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A long line of shoppers queue to buy groceries at a supermarket in Chingford, London, on March 9, 2020.

Ashraf Karim Eddin/Reuters

It was on Thursday that the coronavirus finally caused Britain’s famously stiff upper lip to quiver.

You initially had to go into a grocery store to see it. As someone who works from home, I often take a midday break to buy things for dinner. Usually it’s just me and a few retirees listening to gentle Muzak as we wander the aisles.

Not today. Not when Italy is in lockdown, Ireland is closing schools and the United States is barring travellers from Europe, though not yet the United Kingdom. Everyone in the U.K. is wondering how long it will be before Prime Minister Boris Johnson decides that it is time for Britain to start shutting things down too.

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Britain has thus far tried to maintain a business-as-usual pose, even as the number of confirmed cases of the new coronavirus rose Wednesday to 460, including 104 in London. Ten deaths have been reported.

Mr. Johnson is expected to announce Thursday that the government is moving from the “contain” to the “delay” phase of its planned response – a step that in the short or medium term could include the closure of schools and the cancellation of some large public gatherings, as well as urging people to work from home if possible.

A trip to the grocery store made it clear that many in London are expecting the country to soon head in a much more closed direction. The first thing I noticed when I popped in a store near London’s Clapham Junction train station – intending only to buy a few things for salad – was the absence of the usual music. Instead of wordless Ed Sheeran tunes, the soundtrack was provided by the squeaking wheels of grocery carts moving rapidly through the aisles.

The store was crowded right from the fruit and vegetables section at the front, to the deserted toilet paper racks in the back. As I paused to consider whether I needed one or two avocados, a woman pushing a stroller, and rushing to get somewhere deeper inside the store, cut between me and the produce, the wheels nudging the end of my shoes. I decided then and there to grab the second avocado.

My mind flashed forward to a possible future where the thing that bothered me most – in my second week of theoretical quarantine – was the decision to leave that second avocado behind. In the next aisle, I could hear a woman and a member of the staff discussing, almost in a whisper, how long it would be before the store received more toilet paper.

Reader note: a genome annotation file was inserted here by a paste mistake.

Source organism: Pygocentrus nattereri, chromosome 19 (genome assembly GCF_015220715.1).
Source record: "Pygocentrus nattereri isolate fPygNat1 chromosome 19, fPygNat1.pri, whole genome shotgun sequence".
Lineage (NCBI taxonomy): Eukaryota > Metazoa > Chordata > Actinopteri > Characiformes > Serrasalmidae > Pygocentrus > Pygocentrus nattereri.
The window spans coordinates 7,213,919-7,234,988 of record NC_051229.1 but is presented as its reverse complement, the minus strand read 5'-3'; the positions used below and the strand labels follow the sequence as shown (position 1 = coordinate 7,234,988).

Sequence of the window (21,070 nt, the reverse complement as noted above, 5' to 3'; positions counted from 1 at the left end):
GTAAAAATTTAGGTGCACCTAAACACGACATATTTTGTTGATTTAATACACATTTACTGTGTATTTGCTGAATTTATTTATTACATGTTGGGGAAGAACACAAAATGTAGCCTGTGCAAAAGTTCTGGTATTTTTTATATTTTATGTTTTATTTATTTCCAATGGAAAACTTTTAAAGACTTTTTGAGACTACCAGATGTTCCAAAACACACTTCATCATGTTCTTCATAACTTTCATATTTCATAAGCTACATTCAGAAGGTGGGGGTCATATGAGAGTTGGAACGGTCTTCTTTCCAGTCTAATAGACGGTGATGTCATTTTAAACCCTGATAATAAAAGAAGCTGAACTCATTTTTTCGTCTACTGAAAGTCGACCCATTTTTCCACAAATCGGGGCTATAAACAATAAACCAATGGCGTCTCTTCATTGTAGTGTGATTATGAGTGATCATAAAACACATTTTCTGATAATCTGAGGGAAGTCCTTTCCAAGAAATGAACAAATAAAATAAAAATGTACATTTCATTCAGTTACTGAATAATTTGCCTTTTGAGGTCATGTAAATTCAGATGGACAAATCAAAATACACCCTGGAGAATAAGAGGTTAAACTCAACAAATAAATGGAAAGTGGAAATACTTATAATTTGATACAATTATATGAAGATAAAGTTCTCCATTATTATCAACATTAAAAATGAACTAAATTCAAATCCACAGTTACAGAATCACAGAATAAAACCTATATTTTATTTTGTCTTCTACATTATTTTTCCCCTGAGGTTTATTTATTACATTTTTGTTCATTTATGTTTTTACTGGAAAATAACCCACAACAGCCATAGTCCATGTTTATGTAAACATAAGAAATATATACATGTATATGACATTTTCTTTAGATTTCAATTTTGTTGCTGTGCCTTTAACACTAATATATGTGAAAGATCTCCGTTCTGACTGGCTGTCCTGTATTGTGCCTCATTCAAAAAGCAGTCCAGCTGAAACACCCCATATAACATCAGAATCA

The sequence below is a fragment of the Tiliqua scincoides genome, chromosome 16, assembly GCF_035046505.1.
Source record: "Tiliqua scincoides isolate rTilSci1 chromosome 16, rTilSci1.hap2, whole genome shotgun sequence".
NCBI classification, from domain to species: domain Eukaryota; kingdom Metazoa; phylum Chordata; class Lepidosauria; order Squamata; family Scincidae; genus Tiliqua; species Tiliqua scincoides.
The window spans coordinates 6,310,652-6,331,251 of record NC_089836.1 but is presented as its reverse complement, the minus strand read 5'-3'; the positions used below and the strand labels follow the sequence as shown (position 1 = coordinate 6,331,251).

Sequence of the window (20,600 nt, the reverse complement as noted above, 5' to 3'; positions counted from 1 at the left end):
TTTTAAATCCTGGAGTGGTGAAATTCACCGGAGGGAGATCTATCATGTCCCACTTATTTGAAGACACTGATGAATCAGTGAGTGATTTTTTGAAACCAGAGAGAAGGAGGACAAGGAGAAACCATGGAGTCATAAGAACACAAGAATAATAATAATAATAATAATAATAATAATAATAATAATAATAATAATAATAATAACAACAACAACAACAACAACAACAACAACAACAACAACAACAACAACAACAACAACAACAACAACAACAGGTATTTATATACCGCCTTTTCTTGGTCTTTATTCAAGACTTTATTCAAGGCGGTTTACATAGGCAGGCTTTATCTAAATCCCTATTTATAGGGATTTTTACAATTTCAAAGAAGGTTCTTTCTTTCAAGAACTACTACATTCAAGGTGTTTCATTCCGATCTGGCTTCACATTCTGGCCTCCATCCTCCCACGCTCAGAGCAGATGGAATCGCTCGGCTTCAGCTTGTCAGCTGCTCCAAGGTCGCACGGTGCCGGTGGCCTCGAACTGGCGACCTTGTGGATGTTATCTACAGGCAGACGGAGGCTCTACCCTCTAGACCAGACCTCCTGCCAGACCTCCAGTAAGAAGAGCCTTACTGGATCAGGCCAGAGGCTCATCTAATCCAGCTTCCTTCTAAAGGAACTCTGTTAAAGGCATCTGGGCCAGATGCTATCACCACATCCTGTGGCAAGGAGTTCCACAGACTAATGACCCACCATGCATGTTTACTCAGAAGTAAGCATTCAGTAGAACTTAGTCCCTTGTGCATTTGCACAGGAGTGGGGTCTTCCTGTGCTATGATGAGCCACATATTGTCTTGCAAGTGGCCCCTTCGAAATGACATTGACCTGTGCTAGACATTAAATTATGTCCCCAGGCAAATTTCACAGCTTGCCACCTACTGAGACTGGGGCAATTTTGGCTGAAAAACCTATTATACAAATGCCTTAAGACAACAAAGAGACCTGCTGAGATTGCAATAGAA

Things got more hectic further into the store. As everywhere else, antibacterial hand gel disappeared from British shelves several weeks ago. Toilet paper started to get scarce earlier this week, after videos emerged online of shoppers in Australia fighting over the last rolls, as though having enough TP was the only way to immunize yourself from COVID-19.

Things vanish more quietly in England, in the land of keeping calm and carrying on. The English walk by the place where the hand gel should be, looking everywhere but the empty shelf. I could have sworn this is where they kept the cereal. I certainly was not looking for hand gel. Were you?

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Toilet paper disappeared on Monday, and by Wednesday there was such a run on other tissues (the stuff Canadians refer to as Kleenex), that the Clapham Junction store had put its unsold supply of Christmas-decorated tissues back on display. Why sing “Happy Birthday” as you wash your hands when “We Wish You A Merry Christmas” will do the trick?

On Thursday, it was rice, pasta and other non-perishable goods that were becoming scarce. An employee moved among the aisles, appending green “temporarily unavailable” stickers to shelves that used to hold cans of peas, jars of tomato sauce or bags of basmati rice. A last can of cut green beans stared out from one rack, daring shoppers to decide they would not need it in the days ahead.

My wife texted to ask whether the store had any baking powder (among other things), and it was my turn to ask a staff member for help. A tall young man in a green apron looked relieved to be asked for something the store still had in stock.

“Busy day?” I asked him rhetorically as I tried to find room for the baking powder in a basket bulging with far more than salad. “I’m going straight to the pub after this,” he replied.

In other words, he would be keeping calm and carrying on. Or at least trying to keep up the appearance of doing so.

But behind him, a woman was filling her cart with all the flour she could grab.

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